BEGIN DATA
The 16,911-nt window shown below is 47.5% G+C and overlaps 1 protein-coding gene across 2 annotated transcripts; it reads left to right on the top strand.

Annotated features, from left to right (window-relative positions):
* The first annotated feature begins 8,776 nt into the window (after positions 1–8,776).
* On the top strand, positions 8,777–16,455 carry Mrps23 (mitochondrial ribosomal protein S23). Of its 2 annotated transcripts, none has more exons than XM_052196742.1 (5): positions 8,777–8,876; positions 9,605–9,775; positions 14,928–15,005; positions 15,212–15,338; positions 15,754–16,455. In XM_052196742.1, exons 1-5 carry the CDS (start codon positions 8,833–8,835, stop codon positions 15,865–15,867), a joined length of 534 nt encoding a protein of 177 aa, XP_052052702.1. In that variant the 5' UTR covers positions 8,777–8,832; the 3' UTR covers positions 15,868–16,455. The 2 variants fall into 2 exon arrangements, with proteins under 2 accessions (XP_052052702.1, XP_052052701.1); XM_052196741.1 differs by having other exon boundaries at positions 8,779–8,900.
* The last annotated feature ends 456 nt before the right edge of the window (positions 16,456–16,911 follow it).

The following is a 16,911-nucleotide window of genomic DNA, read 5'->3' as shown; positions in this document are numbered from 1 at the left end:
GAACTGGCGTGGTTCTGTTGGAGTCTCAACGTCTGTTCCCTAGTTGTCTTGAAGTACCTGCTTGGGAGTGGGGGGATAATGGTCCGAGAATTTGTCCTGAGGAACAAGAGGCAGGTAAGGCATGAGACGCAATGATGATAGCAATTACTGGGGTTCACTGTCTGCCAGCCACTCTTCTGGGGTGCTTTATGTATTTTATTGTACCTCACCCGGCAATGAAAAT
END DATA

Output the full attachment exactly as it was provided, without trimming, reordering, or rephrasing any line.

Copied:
The 16,911-nt window shown below is 47.5% G+C and overlaps 1 protein-coding gene across 2 annotated transcripts; it reads left to right on the top strand.

Annotated features, from left to right (window-relative positions):
* The first annotated feature begins 8,776 nt into the window (after positions 1–8,776).
* On the top strand, positions 8,777–16,455 carry Mrps23 (mitochondrial ribosomal protein S23). Of its 2 annotated transcripts, none has more exons than XM_052196742.1 (5): positions 8,777–8,876; positions 9,605–9,775; positions 14,928–15,005; positions 15,212–15,338; positions 15,754–16,455. In XM_052196742.1, exons 1-5 carry the CDS (start codon positions 8,833–8,835, stop codon positions 15,865–15,867), a joined length of 534 nt encoding a protein of 177 aa, XP_052052702.1. In that variant the 5' UTR covers positions 8,777–8,832; the 3' UTR covers positions 15,868–16,455. The 2 variants fall into 2 exon arrangements, with proteins under 2 accessions (XP_052052702.1, XP_052052701.1); XM_052196741.1 differs by having other exon boundaries at positions 8,779–8,900.
* The last annotated feature ends 456 nt before the right edge of the window (positions 16,456–16,911 follow it).

The following is a 16,911-nucleotide window of genomic DNA, read 5'->3' as shown; positions in this document are numbered from 1 at the left end:
GAACTGGCGTGGTTCTGTTGGAGTCTCAACGTCTGTTCCCTAGTTGTCTTGAAGTACCTGCTTGGGAGTGGGGGGATAATGGTCCGAGAATTTGTCCTGAGGAACAAGAGGCAGGTAAGGCATGAGACGCAATGATGATAGCAATTACTGGGGTTCACTGTCTGCCAGCCACTCTTCTGGGGTGCTTTATGTATTTTATTGTACCTCACCCGGCAATGAAAAT